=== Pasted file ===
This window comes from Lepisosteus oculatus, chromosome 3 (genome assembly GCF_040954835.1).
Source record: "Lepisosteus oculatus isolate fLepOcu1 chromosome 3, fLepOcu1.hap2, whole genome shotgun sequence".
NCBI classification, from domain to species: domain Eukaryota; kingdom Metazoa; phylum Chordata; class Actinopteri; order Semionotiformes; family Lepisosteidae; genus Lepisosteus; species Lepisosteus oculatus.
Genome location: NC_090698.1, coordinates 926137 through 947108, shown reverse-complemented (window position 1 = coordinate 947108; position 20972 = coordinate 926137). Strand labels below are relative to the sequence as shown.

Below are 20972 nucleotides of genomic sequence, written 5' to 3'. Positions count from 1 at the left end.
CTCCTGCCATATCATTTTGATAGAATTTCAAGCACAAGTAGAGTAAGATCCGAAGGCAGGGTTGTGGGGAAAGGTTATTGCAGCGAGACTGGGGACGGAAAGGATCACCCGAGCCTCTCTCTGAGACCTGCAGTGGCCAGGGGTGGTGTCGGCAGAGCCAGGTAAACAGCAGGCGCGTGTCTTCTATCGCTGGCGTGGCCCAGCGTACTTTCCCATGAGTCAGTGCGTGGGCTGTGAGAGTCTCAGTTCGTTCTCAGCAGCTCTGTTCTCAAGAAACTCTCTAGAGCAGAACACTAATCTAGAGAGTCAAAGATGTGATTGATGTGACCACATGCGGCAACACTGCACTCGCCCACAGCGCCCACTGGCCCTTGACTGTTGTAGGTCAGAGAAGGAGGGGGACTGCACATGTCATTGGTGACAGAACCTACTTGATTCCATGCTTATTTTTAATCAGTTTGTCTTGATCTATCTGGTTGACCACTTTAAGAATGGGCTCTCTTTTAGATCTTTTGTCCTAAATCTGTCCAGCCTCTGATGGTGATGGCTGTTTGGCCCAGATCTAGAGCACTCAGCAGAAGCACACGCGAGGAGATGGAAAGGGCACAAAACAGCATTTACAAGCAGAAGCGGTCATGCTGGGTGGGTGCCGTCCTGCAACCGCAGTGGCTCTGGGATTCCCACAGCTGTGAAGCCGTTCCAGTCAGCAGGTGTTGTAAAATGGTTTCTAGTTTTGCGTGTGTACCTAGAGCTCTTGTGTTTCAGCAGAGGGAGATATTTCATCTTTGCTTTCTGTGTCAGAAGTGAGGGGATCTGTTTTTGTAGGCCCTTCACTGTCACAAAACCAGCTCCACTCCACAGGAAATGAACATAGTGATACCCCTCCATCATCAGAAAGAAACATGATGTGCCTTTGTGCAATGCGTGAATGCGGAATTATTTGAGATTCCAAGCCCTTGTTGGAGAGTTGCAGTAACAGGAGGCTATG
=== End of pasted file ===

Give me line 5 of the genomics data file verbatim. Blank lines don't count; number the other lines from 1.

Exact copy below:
Below are 20972 nucleotides of genomic sequence, written 5' to 3'. Positions count from 1 at the left end.